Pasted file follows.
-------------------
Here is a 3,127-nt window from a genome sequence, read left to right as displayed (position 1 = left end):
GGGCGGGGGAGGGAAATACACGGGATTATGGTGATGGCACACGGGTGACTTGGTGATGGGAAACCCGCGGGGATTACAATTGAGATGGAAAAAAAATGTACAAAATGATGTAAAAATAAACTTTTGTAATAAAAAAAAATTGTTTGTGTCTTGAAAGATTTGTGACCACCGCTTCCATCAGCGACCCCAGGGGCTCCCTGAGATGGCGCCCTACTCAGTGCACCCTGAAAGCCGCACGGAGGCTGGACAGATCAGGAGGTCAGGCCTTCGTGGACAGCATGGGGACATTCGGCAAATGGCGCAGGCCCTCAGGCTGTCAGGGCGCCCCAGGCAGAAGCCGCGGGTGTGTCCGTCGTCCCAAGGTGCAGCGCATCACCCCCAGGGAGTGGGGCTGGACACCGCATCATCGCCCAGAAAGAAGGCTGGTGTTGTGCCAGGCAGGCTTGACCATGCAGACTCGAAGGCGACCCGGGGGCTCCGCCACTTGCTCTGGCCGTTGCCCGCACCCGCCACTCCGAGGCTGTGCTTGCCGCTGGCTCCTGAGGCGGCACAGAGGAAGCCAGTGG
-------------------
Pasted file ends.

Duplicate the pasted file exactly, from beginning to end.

Here is a 3,127-nt window from a genome sequence, read left to right as displayed (position 1 = left end):
GGGCGGGGGAGGGAAATACACGGGATTATGGTGATGGCACACGGGTGACTTGGTGATGGGAAACCCGCGGGGATTACAATTGAGATGGAAAAAAAATGTACAAAATGATGTAAAAATAAACTTTTGTAATAAAAAAAAATTGTTTGTGTCTTGAAAGATTTGTGACCACCGCTTCCATCAGCGACCCCAGGGGCTCCCTGAGATGGCGCCCTACTCAGTGCACCCTGAAAGCCGCACGGAGGCTGGACAGATCAGGAGGTCAGGCCTTCGTGGACAGCATGGGGACATTCGGCAAATGGCGCAGGCCCTCAGGCTGTCAGGGCGCCCCAGGCAGAAGCCGCGGGTGTGTCCGTCGTCCCAAGGTGCAGCGCATCACCCCCAGGGAGTGGGGCTGGACACCGCATCATCGCCCAGAAAGAAGGCTGGTGTTGTGCCAGGCAGGCTTGACCATGCAGACTCGAAGGCGACCCGGGGGCTCCGCCACTTGCTCTGGCCGTTGCCCGCACCCGCCACTCCGAGGCTGTGCTTGCCGCTGGCTCCTGAGGCGGCACAGAGGAAGCCAGTGG